Whakapuaka Taiapure formally established
19 March 2002
A bay of deep historic and cultural significance to Nelson's Ngäti Tama Manawhenua Ki Te Tau Ihu becomes a taiapure-local fishery on Thursday.
The Whakapuaka Taiapure is at Delaware Bay, east of Nelson, and covers an area from Ataata Point to Whangamoa Head, and takes in Cable Bay and Pepin Island.
Many Nelson people know of the role that local Mäori undertook in saving the lives of the crew of the "Delaware" when it ran aground on rocks at the northern end of the beach at Whakapuaka in 1863. A number of the rescuers were rewarded for their bravery.
Mäori occupied the Whakapuaka area well before the arrival of the first Europeans however, and parts of the area remain in Mäori ownership today. For example, the Wakapuaka 1B Incorporation farm, adjacent to Delaware Bay, is a property that is run as a commercial sheep, beef and forestry enterprise.
To the Ngäti Tama people, Whakapuaka is "home", a place where many of their ancestors are buried and the place they aspire to return to one day. Haua, the urupä at the end of the Delaware Spit, is still the burial place of Ngäti Tama families who are directly connected to Whakapuaka.
A taiapure-local fishery is established under the Fisheries Act 1996 and results from negotiations between the Crown and Mäori on customary fishing rights stemming from the Treaty of Waitangi. In order to set up a taiapure, a proposal must go through a public participation process.
The process to establish the Whakapuaka Taiapure was begun in 1996 by the Ngäti Tama Manawhenua Ki Te Tau Ihu Trust, which formed a broadly representative establishment committee representing a wide range of fisheries and community interests. The proposal to establish the taiapure-local fishery was lodged with the Minister of Fisheries in November 1997.
After approval in principle from the government of the time, notice of the proposal was publicised in the Gazette in March 1999. Objections and submissions to the Mäori Land Court were considered as part of a public enquiry held in Nelson in March 2000. The Minister of Fisheries, Hon Pete Hodgson, after consulting with his colleague, the Minister of Mäori Affairs, accepted the Court's recommendation that a taiapure-local fishery should be established at Delaware Bay. Notice to this effect was published in the Gazette in August last year. No appeals on the recommendation or the Minister's decision were received. Accordingly, the Governor-General, by Order in Council, has declared an area from Ataata Point to Whangamoa Head at Delaware Bay a taiapure-local fishery.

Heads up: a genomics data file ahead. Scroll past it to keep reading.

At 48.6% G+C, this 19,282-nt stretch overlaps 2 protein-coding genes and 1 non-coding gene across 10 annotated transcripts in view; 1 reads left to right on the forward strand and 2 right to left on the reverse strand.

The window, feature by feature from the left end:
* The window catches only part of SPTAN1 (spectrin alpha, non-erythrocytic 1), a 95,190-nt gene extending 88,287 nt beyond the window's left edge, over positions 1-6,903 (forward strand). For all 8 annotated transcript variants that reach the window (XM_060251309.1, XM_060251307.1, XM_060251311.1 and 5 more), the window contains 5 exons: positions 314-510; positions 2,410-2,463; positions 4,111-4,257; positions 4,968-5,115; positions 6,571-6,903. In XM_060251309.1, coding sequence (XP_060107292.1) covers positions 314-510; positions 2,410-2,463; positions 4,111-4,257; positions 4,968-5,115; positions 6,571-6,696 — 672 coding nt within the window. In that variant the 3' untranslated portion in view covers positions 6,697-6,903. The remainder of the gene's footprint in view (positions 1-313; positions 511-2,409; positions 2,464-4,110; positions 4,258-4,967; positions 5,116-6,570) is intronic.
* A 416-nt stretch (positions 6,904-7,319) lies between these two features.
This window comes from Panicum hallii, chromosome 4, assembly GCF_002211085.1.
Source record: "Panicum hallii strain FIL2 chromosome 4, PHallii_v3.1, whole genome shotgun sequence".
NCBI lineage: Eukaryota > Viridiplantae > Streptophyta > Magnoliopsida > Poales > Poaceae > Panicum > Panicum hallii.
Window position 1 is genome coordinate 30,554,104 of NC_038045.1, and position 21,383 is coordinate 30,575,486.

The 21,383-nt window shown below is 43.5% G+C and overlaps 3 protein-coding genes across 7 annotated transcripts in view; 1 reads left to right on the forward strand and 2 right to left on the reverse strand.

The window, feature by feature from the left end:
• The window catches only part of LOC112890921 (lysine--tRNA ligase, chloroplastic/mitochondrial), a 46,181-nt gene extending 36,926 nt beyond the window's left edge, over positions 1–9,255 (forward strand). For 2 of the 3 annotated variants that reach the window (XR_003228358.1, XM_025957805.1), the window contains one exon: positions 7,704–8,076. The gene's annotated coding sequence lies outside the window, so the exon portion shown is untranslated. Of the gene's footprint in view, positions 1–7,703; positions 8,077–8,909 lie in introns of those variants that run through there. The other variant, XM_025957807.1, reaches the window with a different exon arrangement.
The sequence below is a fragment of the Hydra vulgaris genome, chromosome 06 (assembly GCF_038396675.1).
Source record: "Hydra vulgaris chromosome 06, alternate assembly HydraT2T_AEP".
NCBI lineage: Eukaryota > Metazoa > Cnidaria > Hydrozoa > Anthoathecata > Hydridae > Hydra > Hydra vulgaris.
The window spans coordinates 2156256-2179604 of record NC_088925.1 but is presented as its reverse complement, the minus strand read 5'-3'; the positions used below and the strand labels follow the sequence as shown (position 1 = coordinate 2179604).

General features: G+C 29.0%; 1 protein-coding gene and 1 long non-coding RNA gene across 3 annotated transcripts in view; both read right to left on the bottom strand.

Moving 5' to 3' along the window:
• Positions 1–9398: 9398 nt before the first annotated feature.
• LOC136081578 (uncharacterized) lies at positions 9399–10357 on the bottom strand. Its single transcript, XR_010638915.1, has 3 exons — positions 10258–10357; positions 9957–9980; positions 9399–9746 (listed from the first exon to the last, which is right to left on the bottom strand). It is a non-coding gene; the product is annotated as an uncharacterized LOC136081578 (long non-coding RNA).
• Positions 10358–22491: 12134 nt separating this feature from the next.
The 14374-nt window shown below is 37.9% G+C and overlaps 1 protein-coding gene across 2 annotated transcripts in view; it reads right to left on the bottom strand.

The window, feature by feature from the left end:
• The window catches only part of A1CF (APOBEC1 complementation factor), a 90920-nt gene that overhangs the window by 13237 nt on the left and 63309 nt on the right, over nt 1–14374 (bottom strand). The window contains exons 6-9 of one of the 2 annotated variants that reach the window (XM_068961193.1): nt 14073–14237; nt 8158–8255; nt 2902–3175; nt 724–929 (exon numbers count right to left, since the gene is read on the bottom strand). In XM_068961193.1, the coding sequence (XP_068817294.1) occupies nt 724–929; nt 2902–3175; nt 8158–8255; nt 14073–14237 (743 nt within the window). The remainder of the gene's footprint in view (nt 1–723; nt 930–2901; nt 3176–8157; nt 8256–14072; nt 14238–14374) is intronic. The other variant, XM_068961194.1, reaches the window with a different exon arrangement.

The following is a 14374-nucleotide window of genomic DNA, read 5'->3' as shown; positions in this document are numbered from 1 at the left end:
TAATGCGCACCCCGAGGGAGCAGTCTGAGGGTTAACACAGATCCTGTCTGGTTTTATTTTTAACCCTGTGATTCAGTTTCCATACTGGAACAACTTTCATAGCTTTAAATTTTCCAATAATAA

The Trust's goal for the Whakapuaka Taiapure is to protect, manage and enhance an area of historic and cultural importance to Ngäti Tama with these objectives: to -
- manage the area conservatively so that fish stocks recover, especially paua, lobster, flounder, snapper, kina, oysters and scallops
- impose conservative recreational catch limits
- restrict commercial fishing, although it has been agreed there will no restrictions on the commercial sector in respect to the taking of oysters, scallops, finish or crayfish seaward of a line between Red Point and Puketi Point
- establish a five-year moratorium on traditional fishing
- actively enhance appropriate stocks
- implement a research programme, aimed at testing the viability of enhancing specific species within the taiapure.
Now the taiapure-local fishery has been established, a Management Committee will be formed. Ngäti Tama Manawhenua Ki Te Tau Ihu has indicated the Committee will reflect the broad community interest in the area at Delaware Bay. The Minister of Fisheries, therefore, will be asked to appoint members to the Committee who represent Mäori, the local community, recreational and commercial fishing interest groups, and environmental interests. Once established, the Committee can recommend that the Minister creates regulations under the Fisheries Act for the conservation and management of the fish, aquatic life, or seaweed in the taiapure-local fishery at Delaware Bay.
Within fisheries legislation a range of mechanisms provides for the sustainable utilisation and, where necessary, the protection of this country's fisheries resources; for example taiapure-local fisheries, mätaitai reserves, and temporary closures-these are designed to support customary fisheries management. The legislation also contains the framework that controls recreational fishing and manages the quota management system. This means that for any given fisheries issue there is a range of potential solutions in the legislative 'tool box'. Ngäti Tama Manawhenua Ki Te Tau Ihu, in looking at the future management of Delaware Bay, decided to propose a taiapure-local fishery.
The Trustees of the Ngäti Tama Manawhenua ki Te Tau Ihu Trust and the Wakapuaka 1B Incorporation, wish to thank the many individuals, community organisations and agencies that participated in the establishment committee, and look forward to their involvement in the ongoing management of the Whakapuaka Taiapure.